Context of San Francisco Bay Area

The San Francisco Bay Area, commonly known as the Bay Area, is a populous metropolitan area surrounding the San Francisco, San Pablo, and Suisun Bay estuaries in Northern California. The Bay Area is defined by the Association of Bay Area Governments to include the nine counties that border the aforementioned estuaries: Alameda, Contra Costa, Marin, Napa, San Mateo, Santa Clara, Solano, Sonoma, and San Francisco. The core cities of the Bay Area are Oakland, San Francisco, and San Jose.

Home to approximately 7.76 million people, Northern California's nine-county Bay Area contains many cities, towns, airports, and associated regional, state, and national parks, connected by a complex multimodal transportation network. The Bay Area is known for its natural beauty, progressive politics, prominent universities, technology companies, and affluence. The larger federal classification, the combined statistical area of the region which inclu...Read more

The San Francisco Bay Area, commonly known as the Bay Area, is a populous metropolitan area surrounding the San Francisco, San Pablo, and Suisun Bay estuaries in Northern California. The Bay Area is defined by the Association of Bay Area Governments to include the nine counties that border the aforementioned estuaries: Alameda, Contra Costa, Marin, Napa, San Mateo, Santa Clara, Solano, Sonoma, and San Francisco. The core cities of the Bay Area are Oakland, San Francisco, and San Jose.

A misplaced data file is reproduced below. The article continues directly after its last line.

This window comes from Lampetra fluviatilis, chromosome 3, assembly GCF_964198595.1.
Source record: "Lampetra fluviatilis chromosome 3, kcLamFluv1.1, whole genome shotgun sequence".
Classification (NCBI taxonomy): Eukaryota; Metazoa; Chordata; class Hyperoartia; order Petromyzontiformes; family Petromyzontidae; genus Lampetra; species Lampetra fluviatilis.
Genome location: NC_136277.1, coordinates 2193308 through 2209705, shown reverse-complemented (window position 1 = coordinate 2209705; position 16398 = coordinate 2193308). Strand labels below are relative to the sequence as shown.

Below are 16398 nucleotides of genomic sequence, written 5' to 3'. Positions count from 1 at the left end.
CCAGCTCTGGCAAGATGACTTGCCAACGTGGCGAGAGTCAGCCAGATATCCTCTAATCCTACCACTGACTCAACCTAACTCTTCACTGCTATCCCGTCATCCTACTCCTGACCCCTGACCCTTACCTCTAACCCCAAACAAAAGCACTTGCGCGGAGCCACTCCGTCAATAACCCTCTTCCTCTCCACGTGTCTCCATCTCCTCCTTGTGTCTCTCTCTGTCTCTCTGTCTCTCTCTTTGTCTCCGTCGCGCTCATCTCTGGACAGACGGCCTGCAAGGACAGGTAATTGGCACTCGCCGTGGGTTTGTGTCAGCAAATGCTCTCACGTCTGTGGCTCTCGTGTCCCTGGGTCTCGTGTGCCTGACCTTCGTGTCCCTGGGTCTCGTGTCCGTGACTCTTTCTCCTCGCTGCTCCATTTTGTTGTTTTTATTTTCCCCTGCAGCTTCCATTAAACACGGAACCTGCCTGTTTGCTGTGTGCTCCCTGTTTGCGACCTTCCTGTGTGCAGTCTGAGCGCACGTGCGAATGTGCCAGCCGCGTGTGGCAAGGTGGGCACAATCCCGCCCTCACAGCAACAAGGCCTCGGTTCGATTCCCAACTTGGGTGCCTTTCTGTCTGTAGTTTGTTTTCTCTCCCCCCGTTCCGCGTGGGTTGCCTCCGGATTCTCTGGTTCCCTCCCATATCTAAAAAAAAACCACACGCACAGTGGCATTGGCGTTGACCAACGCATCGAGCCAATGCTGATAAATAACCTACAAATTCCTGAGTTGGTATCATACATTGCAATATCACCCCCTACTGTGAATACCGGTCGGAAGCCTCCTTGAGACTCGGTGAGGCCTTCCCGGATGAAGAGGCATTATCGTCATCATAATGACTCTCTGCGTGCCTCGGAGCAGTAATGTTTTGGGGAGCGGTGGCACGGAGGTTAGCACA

Home to approximately 7.76 million people, Northern California's nine-county Bay Area contains many cities, towns, airports, and associated regional, state, and national parks, connected by a complex multimodal transportation network. The Bay Area is known for its natural beauty, progressive politics, prominent universities, technology companies, and affluence. The larger federal classification, the combined statistical area of the region which includes 14 counties, is the second-largest in California (after the Greater Los Angeles area), the fifth-largest in the United States, and the 41st-largest urban area in the world with 9.67 million people. The Bay Area's population is ethnically diverse: roughly three-fifths of the region's residents are Hispanic, Asian, African American, or Pacific Islander (with the other two-fifths being non-Hispanic White American), all of whom have a significant presence throughout the region.

The earliest archaeological evidence of human settlements in the Bay Area dates back to 8000–10,000 BC from shell mounds in the Coyote Hills. In 1769, the Bay Area was inhabited by Ohlone people when a Spanish exploration party led by Gaspar de Portolá entered the Bay – the first documented European visit to the Bay Area. After Mexico established independence from Spain in 1821, the region was briefly controlled by the Mexican government until the United States seized the territory in 1846 during the Mexican–American War.